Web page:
In most cases, healthcare organizations face an immediate disadvantage: They may not find out about a shortage until they try (and fail) to place an order with a manufacturer. Without advance notice to develop and execute a plan, this forces a scramble to identify alternative treatment options and mitigate the shortage of the preferred treatment. Organizations may find themselves paying a premium for expedited shipping, or they may engage in “horse trading” tactics to get the therapies they need from other institutions.

That’s just the first step, though. Once organizations have an alternative in hand, there could be additional key tasks.

  • Educate staff about the new alternative – how it’s stored and administered, what side effects patients can expect, how it otherwise differs from the preferred treatment, and so on.
  • Modify the organization’s guidelines for treatment, recognizing that the modification may be temporary but also in place for an undetermined length of time.
  • Update medication administration, pharmacy management, and electronic health record (EHR) systems to reflect the new treatment recommendations.

None of these tasks come easily; all told, JCO Oncology Practice found that facilities dedicate at least 1,000 personnel hours per year to managing drug shortages. This translates to 0.5 FTE, or one person working 20 hours per week. But 92% of organizations receive no additional support, and pushing these management tasks onto already overburdened staff only further contributes to the problem.

Shortages threaten to undo decades of progress

The healthcare industry has been forced to accept the idea that drug shortages are a normal occurrence. This shouldn’t be the case. Health systems – and the patients they serve – deserve better. 

Regulatory efforts in the United States are a start, but they aren’t yet doing enough. The Food and Drug Administration (FDA), for example, has the authority to evaluate products that have been manufactured overseas and approve their import to the United States. However, the baby formula shortage that lasted for several weeks in early 2022 – and has returned to certain parts of the country – shows that this process takes a significant amount of time and is a stopgap measure at best.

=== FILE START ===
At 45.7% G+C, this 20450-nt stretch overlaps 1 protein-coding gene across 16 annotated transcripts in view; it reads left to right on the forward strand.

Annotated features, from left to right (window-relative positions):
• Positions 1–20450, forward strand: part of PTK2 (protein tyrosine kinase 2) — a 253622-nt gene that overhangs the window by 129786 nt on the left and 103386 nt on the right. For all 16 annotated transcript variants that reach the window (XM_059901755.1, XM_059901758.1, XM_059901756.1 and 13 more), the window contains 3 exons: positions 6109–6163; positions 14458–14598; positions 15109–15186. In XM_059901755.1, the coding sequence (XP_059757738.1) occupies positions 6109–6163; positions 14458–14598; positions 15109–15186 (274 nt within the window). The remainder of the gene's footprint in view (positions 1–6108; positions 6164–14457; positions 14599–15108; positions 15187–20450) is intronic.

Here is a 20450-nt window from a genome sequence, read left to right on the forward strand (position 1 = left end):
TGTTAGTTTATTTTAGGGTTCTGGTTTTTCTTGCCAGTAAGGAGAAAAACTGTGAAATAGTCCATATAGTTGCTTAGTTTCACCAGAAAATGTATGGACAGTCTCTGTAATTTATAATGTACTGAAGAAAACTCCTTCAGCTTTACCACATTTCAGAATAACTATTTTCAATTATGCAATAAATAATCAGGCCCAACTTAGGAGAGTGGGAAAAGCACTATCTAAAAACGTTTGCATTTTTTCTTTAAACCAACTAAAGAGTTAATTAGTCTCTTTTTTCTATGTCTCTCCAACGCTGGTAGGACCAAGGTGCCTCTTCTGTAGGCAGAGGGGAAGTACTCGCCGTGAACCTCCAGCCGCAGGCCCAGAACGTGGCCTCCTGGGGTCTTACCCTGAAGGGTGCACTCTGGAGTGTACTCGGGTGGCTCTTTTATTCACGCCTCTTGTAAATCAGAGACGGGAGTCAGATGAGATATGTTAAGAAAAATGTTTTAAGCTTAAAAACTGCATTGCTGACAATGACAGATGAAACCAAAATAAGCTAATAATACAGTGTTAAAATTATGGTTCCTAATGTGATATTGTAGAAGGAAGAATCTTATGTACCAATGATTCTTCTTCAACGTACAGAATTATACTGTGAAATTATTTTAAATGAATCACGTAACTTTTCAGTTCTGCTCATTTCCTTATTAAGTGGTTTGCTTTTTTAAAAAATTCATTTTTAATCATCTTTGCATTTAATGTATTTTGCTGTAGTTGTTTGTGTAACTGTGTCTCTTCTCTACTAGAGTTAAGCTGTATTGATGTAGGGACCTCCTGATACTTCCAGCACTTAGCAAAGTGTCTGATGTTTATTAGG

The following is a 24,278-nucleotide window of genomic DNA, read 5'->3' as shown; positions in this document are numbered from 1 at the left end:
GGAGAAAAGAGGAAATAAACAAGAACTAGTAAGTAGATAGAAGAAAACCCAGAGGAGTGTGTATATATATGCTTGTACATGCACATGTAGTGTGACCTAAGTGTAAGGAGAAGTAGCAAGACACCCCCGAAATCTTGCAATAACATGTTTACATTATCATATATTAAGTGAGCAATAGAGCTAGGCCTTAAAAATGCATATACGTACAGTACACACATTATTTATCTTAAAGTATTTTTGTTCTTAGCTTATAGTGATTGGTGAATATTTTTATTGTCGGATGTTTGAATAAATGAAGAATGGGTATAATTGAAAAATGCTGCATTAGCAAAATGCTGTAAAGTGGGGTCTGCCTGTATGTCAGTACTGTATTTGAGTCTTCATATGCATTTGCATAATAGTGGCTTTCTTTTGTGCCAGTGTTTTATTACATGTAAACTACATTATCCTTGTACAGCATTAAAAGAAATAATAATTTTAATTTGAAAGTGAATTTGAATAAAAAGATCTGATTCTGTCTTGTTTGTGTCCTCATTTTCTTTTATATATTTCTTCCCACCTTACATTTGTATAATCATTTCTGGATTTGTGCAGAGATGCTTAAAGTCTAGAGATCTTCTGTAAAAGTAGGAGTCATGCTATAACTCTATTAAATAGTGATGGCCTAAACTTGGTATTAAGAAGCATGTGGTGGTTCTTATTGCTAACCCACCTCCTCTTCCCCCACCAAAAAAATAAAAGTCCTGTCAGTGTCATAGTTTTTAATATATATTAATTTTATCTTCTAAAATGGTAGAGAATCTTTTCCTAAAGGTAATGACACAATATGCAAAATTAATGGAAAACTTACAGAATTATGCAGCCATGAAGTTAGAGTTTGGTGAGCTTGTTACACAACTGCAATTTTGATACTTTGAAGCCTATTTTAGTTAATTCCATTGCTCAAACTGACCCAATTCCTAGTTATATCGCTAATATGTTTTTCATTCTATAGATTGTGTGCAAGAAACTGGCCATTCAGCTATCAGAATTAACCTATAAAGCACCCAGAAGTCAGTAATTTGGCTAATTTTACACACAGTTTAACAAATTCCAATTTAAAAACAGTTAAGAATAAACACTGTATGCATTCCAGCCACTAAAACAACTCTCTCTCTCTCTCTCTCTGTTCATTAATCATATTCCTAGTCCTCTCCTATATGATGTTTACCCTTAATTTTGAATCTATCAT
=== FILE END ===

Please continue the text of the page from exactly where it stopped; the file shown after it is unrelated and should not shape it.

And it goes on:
In addition, provisions of the Coronavirus Aid, Relief, and Economic Security (CARES) Act of 2020 require manufacturers to develop risk management and supply chain redundancy plans and perform risk assessments, and FDA guidance recommends these assessments be reviewed and revised at least once a year. This provision is valuable, but it’s long overdue – and it should have been standard operating procedure for manufacturers long before the pandemic.

That’s why it’s imperative for the industry to focus its attention on bringing proven therapies to market faster, more reliably, and in perpetuity. Our focus at Shorla Oncology is building long-lasting partnerships that position us to bring to market therapies to serve patients who are all too often adversely impacted by drug shortages. Our SH-111 oncology drug, for example, is positioned to treat T-cell lymphoma, a rare and aggressive cancer with few treatment options on the market currently. Our goal is to serve the needs of this patient population and the health systems treating them throughout the care lifecycle and for years to come.

Conditions such as acute lymphocytic leukemia and T-cell lymphoma were regarded as a death sentence in the 1950s, but today their five-year survival rate is 90% thanks to targeted therapies and multi-agent treatment regiments. Drug shortages threaten to undo decades of progress and leave patients with fewer options. Helping health systems secure a reliable supply of much-needed therapies can help to mitigate the impact of shortages and ensure patients get the treatments they need when they need them.

About Nicholas Holsman

Nicholas Holsman is Chief Commercial Officer at Shorla Oncology. Previously he worked at Oncopeptides and served in positions at KemPharm, Symphony Health Solutions, NextWave Pharmaceuticals, and Gilead.